Happy Together – The Lincoln Company
4th-29th August (not 16th), 18:15
C Cubed (Venue 50)
Taking a look behind closed doors into a dysfunctional relationship, Happy Together follows the story of a particular couple, Alex and Jess, from their first meeting. This play explores the theatricality of reality and the idea that people might always act differently from how they really are, even around a loved one, and for questionable motivations.
Happy Together draws a peculiar line between reality and theatricality. Whilst most people go to the theatre to watch a performance, Happy Together makes the audience and the act of being in the theatre, a part of the play. Happy Together is set in both the present, at the theatre, and various times in the future, in a bedroom; whilst this is confusing at first, the audience soon got the hang of it.
The performance opens with the writer, Kate Newman, coming onto the stage and explaining that two people will be picked from the audience to be in the show. Jess and Alex (Emily Bickerdike and Linford Butler, respectively) are the two selected. As the play progresses it becomes obvious that it is all staged, yet at the start this wasn’t clear and you could sense the relief from the rest of the audience that they hadn’t actually been asked to participate.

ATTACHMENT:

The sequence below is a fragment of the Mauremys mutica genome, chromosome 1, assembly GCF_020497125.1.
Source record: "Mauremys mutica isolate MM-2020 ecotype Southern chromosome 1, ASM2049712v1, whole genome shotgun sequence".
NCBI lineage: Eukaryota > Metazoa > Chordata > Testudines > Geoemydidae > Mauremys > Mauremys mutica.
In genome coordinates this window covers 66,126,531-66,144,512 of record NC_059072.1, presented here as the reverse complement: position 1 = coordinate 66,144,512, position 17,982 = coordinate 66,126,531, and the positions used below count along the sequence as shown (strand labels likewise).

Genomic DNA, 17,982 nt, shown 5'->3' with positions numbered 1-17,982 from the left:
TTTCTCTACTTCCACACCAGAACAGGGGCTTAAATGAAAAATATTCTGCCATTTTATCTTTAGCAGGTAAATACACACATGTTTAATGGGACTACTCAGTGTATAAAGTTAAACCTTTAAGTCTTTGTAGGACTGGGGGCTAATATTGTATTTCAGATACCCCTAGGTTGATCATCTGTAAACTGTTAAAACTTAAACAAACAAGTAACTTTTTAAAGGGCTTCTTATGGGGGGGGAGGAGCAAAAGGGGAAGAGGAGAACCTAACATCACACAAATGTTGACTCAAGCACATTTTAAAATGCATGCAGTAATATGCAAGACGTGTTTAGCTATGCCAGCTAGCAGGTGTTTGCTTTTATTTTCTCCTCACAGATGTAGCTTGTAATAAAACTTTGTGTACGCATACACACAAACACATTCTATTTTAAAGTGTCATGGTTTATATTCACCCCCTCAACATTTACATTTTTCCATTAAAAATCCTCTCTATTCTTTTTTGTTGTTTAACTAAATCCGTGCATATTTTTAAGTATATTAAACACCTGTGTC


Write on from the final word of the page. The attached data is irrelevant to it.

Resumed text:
The play takes place in multiple different time periods which are intricately interwoven throughout the play. In the present, at the theatre, Alex and Jess read off of cue cards as they are simply audience members who have been asked to participate. In the future, the action onstage is much more natural because it is real. The use of bells to separate the present from the future was a nice touch because it added a clear division between the different times, this was aided by the changes in lighting.
The set is initially a girl’s bedroom, however as the play progresses the set disappears as we move backwards in time from the year 2020 back to 2016, not long after the characters met. Although at points the acting seemed a little wobbly, both Emily and Linford were very committed to their roles and it was especially nice to see them go back to being the nervous audience members at the end of the show.
Whilst Happy Together is a risky idea, its experimental nature largely paid off. From the start, the audience didn’t know what to expect and that’s often what you want in a fringe show. Well-written and brilliantly acted, I would recommend this show to anyone looking to try something different.